EASAC: burning biomass often doesn’t reduce CO2 emissions

The European Academies’ Science Advisory Council (EASAC) urges the European Commission to base its carbon accounting on science and the real effects on climate. The present accounting rules favour energy from biomass. Whereas often, burning biomass doesn’t lower CO2 emissions at all. EASAC suggests a standard based on real emission reductions within 10 years. This might radically alter the climate score of many European countries.

EASAC
Photo: Tom Bruton, Wikimedia Commons.

EASAC: no free ride for bioenergy

EASAC is a Europe-wide association of national science academies. It aims to provide ‘independent, expert, evidence-based advice about the scientific aspects of European policies’. For some years already, EASAC has been critical of accounting rules within the Emissions Trading System (ETS). In a press release issued today, it urges the European Commission to take action. As Prof. Michael Norton, EASAC’s Environment Programme Director says: ‘Labelling forest biomass as renewable has a perverse impact on the climate. Much of the biomass employed in Europe is anything but carbon neutral. Current accounting rules under the emission trading scheme let certain power plants and countries shine as climate pioneers although they actually damage the climate.’

The EASAC says it’s improper to just assume that millions of tons of carbon dioxide coming out of a power station stack are ‘zero’. It urges to calculate the ‘carbon payback period’ for each biomass facility and its supply chain. As Norton explains: ‘Since recent estimates are that 1.5 °C may be exceeded in 10-20 years, an acceptable payback period should be no longer than 5 to 10 years. I’d expect this to have an impact on how we look on countries like Denmark, Estonia, Finland, Sweden, Netherlands, the UK, and others who use a lot of biomass.’ And he goes on to criticize the ‘huge subsidies currently given to biomass’, that could have been put to much better use if they supported technologies that really helped the climate.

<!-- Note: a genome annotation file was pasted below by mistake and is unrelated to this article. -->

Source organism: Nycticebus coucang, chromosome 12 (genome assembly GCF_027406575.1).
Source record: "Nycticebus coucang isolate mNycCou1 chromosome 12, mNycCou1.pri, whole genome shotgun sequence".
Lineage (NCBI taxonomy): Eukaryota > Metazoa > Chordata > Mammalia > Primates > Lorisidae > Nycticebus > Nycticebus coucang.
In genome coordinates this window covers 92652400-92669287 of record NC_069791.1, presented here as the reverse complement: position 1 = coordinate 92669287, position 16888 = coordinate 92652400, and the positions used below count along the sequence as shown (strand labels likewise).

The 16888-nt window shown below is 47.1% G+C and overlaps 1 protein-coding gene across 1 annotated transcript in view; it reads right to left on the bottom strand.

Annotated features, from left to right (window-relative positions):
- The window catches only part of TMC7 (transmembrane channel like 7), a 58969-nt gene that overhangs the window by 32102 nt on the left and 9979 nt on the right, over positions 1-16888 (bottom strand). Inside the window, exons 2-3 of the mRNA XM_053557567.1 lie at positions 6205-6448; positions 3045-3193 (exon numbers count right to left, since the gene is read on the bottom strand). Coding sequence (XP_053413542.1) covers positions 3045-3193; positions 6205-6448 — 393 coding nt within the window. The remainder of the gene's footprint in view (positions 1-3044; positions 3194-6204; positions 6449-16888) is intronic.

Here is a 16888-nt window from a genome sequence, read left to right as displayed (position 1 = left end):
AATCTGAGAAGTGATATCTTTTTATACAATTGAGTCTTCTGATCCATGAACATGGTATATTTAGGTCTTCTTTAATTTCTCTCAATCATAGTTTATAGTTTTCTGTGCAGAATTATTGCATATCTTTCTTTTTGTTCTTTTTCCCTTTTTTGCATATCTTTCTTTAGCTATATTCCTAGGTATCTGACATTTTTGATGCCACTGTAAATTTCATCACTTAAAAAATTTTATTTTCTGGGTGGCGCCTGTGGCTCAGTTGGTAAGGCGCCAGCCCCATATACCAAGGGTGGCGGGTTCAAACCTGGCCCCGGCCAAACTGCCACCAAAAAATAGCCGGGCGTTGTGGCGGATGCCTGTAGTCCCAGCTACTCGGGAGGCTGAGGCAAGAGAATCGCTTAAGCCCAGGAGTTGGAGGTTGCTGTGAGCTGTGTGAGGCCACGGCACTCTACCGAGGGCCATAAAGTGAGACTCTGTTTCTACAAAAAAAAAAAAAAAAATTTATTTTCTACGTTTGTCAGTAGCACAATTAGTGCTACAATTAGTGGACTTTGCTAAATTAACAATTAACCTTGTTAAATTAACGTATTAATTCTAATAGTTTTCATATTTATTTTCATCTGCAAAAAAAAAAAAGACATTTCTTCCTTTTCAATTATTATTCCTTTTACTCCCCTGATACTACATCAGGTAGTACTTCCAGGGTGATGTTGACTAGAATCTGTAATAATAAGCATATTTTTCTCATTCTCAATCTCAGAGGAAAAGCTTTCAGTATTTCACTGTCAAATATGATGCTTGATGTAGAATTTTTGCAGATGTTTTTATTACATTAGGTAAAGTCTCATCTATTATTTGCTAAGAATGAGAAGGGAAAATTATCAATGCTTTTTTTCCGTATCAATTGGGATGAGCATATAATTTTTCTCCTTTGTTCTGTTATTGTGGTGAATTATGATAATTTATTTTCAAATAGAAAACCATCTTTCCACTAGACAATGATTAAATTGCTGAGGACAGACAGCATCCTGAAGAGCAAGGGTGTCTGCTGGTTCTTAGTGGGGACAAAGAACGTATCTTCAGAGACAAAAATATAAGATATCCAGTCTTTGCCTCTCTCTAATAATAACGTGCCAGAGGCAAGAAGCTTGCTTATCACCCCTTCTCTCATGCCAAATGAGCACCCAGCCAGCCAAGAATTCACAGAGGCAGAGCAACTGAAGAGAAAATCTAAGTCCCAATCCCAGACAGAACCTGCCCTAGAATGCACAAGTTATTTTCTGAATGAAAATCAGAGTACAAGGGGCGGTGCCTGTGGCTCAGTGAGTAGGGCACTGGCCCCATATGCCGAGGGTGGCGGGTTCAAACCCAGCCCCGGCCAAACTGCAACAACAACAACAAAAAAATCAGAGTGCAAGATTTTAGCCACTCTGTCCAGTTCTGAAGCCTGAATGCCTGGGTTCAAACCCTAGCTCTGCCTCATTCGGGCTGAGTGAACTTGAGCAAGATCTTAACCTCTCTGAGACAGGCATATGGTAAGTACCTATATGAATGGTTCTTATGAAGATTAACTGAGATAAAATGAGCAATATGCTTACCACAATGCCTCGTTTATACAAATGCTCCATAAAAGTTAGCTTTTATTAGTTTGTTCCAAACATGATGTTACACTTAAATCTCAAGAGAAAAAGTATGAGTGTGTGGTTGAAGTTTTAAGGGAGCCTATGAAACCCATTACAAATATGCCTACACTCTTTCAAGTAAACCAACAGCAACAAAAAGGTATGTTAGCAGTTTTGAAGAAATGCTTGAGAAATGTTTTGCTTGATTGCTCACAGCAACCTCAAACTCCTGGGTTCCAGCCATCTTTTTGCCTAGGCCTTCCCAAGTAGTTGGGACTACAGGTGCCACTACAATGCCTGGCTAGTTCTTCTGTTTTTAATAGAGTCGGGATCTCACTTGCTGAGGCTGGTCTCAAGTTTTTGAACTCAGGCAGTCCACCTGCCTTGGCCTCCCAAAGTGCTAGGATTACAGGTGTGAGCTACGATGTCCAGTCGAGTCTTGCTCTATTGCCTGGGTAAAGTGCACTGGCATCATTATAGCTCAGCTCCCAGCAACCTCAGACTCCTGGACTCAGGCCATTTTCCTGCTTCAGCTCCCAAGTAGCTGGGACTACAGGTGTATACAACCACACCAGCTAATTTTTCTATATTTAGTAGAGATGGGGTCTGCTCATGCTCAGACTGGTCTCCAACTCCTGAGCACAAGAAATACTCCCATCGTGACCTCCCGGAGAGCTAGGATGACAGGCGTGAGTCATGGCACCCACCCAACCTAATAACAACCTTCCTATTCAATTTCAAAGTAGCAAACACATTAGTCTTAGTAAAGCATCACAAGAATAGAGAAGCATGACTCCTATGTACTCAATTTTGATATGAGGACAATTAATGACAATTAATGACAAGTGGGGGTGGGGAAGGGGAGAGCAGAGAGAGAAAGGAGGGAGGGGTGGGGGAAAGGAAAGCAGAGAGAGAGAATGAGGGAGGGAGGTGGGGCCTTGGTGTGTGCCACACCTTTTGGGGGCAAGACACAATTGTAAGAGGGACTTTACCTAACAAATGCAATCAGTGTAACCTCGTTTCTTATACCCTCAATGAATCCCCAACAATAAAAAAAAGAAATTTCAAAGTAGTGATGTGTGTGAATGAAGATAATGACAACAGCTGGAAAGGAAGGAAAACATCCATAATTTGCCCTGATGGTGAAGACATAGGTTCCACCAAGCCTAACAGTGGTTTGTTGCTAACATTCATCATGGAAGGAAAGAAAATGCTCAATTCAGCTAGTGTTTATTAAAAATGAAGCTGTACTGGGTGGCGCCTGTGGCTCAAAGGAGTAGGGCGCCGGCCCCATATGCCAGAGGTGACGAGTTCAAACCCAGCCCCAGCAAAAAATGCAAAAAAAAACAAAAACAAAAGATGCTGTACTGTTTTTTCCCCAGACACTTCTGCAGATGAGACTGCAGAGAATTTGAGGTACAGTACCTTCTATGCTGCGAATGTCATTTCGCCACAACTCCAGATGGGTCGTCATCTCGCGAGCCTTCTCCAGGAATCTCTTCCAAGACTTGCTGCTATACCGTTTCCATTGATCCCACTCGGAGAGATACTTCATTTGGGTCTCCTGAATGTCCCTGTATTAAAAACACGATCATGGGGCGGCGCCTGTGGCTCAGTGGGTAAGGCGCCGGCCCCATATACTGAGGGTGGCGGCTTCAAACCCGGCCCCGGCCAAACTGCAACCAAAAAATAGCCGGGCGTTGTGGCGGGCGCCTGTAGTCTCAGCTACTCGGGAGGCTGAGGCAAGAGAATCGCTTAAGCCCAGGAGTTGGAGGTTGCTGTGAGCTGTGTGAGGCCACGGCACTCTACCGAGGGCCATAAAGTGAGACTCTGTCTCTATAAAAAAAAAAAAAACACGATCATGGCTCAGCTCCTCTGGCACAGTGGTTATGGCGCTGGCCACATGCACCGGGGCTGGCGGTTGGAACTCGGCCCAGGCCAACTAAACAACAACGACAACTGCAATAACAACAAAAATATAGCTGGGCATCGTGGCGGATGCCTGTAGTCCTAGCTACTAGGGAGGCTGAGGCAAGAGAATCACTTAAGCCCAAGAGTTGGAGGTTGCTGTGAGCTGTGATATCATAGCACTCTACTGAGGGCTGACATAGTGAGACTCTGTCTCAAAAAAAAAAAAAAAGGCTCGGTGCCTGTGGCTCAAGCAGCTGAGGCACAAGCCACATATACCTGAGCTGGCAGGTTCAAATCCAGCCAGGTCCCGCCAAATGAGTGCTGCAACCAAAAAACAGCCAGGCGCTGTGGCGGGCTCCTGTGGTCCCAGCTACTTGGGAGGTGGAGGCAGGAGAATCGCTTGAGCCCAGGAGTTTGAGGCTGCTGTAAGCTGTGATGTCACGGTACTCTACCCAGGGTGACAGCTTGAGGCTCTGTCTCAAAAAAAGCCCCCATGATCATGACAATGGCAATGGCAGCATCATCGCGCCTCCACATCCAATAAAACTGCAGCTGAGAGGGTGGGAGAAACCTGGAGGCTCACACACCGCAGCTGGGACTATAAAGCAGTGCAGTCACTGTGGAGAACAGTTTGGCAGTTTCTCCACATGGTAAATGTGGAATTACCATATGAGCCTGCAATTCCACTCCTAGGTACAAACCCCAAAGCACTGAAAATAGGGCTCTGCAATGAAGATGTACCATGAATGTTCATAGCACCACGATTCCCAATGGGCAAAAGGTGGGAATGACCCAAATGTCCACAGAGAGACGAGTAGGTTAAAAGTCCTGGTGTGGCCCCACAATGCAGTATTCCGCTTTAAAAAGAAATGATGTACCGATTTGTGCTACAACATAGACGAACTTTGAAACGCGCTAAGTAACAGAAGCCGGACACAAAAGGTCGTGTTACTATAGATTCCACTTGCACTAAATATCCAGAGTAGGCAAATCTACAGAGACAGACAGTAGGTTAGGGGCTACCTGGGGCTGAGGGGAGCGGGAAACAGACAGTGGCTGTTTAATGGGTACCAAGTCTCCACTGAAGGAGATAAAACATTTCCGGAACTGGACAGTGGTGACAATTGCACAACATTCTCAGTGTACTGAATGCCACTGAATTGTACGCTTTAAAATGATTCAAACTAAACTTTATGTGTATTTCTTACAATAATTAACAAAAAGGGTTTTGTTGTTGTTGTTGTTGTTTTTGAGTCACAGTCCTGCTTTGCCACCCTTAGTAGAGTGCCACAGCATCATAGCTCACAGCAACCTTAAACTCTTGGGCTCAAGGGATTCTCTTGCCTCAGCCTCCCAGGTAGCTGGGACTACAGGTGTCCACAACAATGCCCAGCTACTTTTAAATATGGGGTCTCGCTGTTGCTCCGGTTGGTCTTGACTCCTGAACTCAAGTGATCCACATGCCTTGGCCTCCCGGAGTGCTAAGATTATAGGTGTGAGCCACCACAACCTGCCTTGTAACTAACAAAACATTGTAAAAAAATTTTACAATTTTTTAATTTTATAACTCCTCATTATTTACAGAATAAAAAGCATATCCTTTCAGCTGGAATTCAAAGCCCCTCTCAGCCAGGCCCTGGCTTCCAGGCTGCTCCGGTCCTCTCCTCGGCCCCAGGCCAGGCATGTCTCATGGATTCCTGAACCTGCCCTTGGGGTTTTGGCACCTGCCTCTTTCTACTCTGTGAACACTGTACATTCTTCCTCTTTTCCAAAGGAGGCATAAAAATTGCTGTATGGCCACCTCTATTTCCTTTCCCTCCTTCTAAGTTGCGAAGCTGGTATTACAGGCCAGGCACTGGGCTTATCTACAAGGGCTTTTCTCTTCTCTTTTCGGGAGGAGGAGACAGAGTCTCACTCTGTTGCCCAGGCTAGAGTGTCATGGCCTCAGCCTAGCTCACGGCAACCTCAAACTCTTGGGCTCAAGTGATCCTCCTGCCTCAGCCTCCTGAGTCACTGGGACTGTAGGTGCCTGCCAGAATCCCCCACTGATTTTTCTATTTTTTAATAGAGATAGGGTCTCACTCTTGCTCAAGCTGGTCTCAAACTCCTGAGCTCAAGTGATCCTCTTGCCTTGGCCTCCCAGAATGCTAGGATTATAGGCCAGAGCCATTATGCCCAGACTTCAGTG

forest
Photo: Amadvr, Wikimedia Commons.

Climate hypocrisy

Last year already, EASAC wrote that ‘biomass should not be regarded as a source of renewable energy (…) unless the replacement of fossil fuels by biomass leads to real reductions in atmospheric concentrations of CO2 within a decade or so….  At present, depending on the forest being harvested and the nature of the biomass being extracted, payback periods can range from 10 years to never.’ Even worse, ‘current rules allow countries to record imported biomass as zero emission on combustion, giving a false impression of the importing country’s progress towards reducing emissions.’ Cutting down forests can lead to larger emissions of N2O (also a greenhouse gas), to albedo change, and to a reduction in the forest carbon sink; factors that can all contribute to climate change but do not have to be taken into account. On top of that, the lower energy density of biomass and supply-chain emissions could increase atmospheric CO2 and thus accelerate the pace of global warming.

Not all biomass will have these negative effects. As EASAC writes, ‘biomass sources which can reliably provide a short-term climate mitigation effect are biomass that would otherwise be burned without energy recovery, rapidly decomposing residues and organic wastes, and biomass outtakes from forests affected by high mortality rates.’ As Norton summarizes: ‘Today’s carbon accounting rules under the ETS that allow biomass stack emissions to be ignored, give forest biomass a free ride – despite its massive climate effects. From a scientific standpoint, not correcting this mistake is climate hypocrisy.’

Interesting? Then also read:
Better biomass utilisation in the biobased economy
Limits to biomass use
Still a one-sided emphasis on the energetic use of biomass

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